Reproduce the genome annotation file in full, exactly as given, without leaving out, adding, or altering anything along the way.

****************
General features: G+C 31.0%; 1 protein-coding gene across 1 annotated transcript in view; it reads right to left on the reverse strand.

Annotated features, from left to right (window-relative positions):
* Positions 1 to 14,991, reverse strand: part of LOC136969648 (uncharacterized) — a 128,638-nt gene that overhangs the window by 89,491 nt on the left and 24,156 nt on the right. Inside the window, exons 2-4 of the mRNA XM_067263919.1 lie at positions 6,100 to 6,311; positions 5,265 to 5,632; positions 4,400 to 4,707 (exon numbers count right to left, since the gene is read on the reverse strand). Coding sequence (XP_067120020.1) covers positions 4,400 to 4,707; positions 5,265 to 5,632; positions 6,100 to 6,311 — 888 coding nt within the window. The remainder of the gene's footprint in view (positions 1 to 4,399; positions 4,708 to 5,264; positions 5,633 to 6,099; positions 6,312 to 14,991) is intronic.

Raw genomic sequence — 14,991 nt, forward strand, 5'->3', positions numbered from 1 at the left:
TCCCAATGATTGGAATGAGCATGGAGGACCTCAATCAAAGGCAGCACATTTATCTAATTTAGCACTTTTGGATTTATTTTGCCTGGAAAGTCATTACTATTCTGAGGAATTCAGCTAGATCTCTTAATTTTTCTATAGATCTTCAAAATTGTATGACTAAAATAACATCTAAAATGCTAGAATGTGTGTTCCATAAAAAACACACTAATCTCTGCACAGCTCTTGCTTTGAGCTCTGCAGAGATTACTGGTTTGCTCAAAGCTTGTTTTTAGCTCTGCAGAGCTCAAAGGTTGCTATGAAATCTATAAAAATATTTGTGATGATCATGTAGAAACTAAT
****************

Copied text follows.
General features: G+C 31.0%; 1 protein-coding gene across 1 annotated transcript in view; it reads right to left on the reverse strand.

Annotated features, from left to right (window-relative positions):
* Positions 1 to 14,991, reverse strand: part of LOC136969648 (uncharacterized) — a 128,638-nt gene that overhangs the window by 89,491 nt on the left and 24,156 nt on the right. Inside the window, exons 2-4 of the mRNA XM_067263919.1 lie at positions 6,100 to 6,311; positions 5,265 to 5,632; positions 4,400 to 4,707 (exon numbers count right to left, since the gene is read on the reverse strand). Coding sequence (XP_067120020.1) covers positions 4,400 to 4,707; positions 5,265 to 5,632; positions 6,100 to 6,311 — 888 coding nt within the window. The remainder of the gene's footprint in view (positions 1 to 4,399; positions 4,708 to 5,264; positions 5,633 to 6,099; positions 6,312 to 14,991) is intronic.

Raw genomic sequence — 14,991 nt, forward strand, 5'->3', positions numbered from 1 at the left:
TCCCAATGATTGGAATGAGCATGGAGGACCTCAATCAAAGGCAGCACATTTATCTAATTTAGCACTTTTGGATTTATTTTGCCTGGAAAGTCATTACTATTCTGAGGAATTCAGCTAGATCTCTTAATTTTTCTATAGATCTTCAAAATTGTATGACTAAAATAACATCTAAAATGCTAGAATGTGTGTTCCATAAAAAACACACTAATCTCTGCACAGCTCTTGCTTTGAGCTCTGCAGAGATTACTGGTTTGCTCAAAGCTTGTTTTTAGCTCTGCAGAGCTCAAAGGTTGCTATGAAATCTATAAAAATATTTGTGATGATCATGTAGAAACTAAT